Author Archives: Swati Sani

//The conference registration desk

Shdlr provides a painless way to create your conference schedules but there is a lot more to a conference than that…

The logistic behind the organisation of a conference is a major task and shouldn’t be left to the last moment! Planning ahead is absolutely crucial, and excellent attention to detail is key to the success of an event.

All conference attendees expect the best from an event organizer, and they usually have very little patience or indulgence for little delays and organisation glitches. Participants must be able to enjoy stress-free conferences, and it starts with a professional organisation of the registration desk.

Indeed, the registration desk, and especially front-desk people have a crucial role in the running of the event as they are usually the very first people to greet and interact with the newly-arrived participants, hence the need for an outstanding organisation.

Here is a thorough list of the key steps that must be followed to ensure that the front desk organisation goes as smoothly as possible during a conference.

First of all, let’s start with the obvious; the registration desk itself. Participants entering the conference should be able to see it immediately. Having the desk strategically placed—usually by the entrance—will ensure that conference attendees entering the conference hall won’t have to search for it. This is the ultimate pre-requisite and something you should consider as an absolute MUST. Participants are usually pressed for time and won’t appreciate wasting their time looking for the registration desk upon their arrival. It’s also a good idea to put up signs to indicate exactly where the registration desk is located. Not all conference halls are the same, and in some cases, organizers won’t be able to place the desk by the entrance or in a very strategic area, hence the need for signs and clear indications to help the participants find it.

Most conference organizers have guides/volunteers ready to help people find their way inside and around the conference hall. This is a very wise way of ensuring that people are attended to as best as possible. Organizers usually hire volunteers that are required to wear designated T-shirts or suits representing the conference organisation. This helps participants find them amongst the crowd, and volunteers in conferences are usually greatly appreciated for their professionalism and willingness to help.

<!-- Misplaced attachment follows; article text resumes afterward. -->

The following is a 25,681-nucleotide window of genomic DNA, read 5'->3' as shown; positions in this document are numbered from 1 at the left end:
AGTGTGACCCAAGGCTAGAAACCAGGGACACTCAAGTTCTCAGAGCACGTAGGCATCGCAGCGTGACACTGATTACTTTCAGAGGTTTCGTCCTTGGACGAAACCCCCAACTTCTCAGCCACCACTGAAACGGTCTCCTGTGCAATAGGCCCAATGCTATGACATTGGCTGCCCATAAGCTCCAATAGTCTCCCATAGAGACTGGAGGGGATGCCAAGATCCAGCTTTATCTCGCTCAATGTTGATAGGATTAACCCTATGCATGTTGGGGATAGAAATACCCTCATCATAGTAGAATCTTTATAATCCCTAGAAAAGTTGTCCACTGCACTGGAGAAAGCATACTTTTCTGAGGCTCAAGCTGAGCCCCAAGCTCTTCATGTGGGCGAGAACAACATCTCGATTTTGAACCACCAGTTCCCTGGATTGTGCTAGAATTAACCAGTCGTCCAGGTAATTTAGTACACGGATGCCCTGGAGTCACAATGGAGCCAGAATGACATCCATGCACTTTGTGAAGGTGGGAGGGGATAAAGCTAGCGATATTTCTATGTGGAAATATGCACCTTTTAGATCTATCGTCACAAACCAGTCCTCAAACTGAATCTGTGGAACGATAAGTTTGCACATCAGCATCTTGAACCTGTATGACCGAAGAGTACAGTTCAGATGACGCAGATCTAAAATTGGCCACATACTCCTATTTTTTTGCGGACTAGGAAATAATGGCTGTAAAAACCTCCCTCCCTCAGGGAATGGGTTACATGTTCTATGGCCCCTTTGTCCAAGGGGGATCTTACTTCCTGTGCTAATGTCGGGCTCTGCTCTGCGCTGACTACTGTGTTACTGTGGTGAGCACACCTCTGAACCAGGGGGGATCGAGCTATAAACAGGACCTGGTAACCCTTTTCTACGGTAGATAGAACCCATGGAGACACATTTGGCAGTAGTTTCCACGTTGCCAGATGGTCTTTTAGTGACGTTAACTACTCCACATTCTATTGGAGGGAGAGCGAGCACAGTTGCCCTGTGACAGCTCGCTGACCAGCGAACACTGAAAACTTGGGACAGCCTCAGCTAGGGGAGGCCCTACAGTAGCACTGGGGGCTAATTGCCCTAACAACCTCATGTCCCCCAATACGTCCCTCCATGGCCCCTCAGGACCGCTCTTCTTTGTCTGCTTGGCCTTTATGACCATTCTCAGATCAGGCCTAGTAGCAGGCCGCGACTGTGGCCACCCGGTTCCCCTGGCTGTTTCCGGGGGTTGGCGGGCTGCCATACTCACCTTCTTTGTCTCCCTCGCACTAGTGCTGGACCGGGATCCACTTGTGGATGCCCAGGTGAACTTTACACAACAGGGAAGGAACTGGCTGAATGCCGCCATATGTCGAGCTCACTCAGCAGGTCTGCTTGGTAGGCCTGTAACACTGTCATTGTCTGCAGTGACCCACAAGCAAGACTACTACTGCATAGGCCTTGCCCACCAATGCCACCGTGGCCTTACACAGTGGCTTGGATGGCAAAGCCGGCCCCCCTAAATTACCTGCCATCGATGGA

One of the most important thing to do before the official opening of the conference is to make the registration desk available one afternoon or possibly even one evening before the event starts. The reason for this is simple. As explained above, participants are usually pressed for time and most certainly stressed-out and like taking a look at the venue and asking all the necessary questions before the actual opening of the conference.

Furthermore, opening the registration desk one day ahead of the conference will help reduce the crowds of stressful participants. Opening the desk prior to the day of the conference is also a test run that will not only help you collect information and questions from participants, but also give you pointers about what might be improved before the conference gets underway. Needless to say that opening early will, in most cases, ensure that the conference schedule is met and can start on time.

Conference participants usually leave the event with swag bags filled up with all marketing and advertising goodies ranging from pens to business cards or even discount vouchers. Organizers must be prepared to hand out the swags on time and by packing the bags early you can ensure that at the end of the conference, the participants won’t have to wait in line to receive their swag.

Remember that filling up promotional bags can take time and since some of them are going to be personalised, you can’t leave it to the last minute. Good conference organizers will look at the number of attendees and check out for any shortfall, should there be some so that there is enough time to sort out this possible little hurdle.

The name tags of the participants are usually printed and placed days before the start of the conference as this can be a time-consuming task, especially when you have a few hundred participants registered to attend the conference. It’s also advised to arrange the name tags alphabetically, preferably by name, surname or possibly ID, depending on the instructions given by the delegates or the participants. This, in fact, is one of the biggest time-saver especially when the crowds start arriving.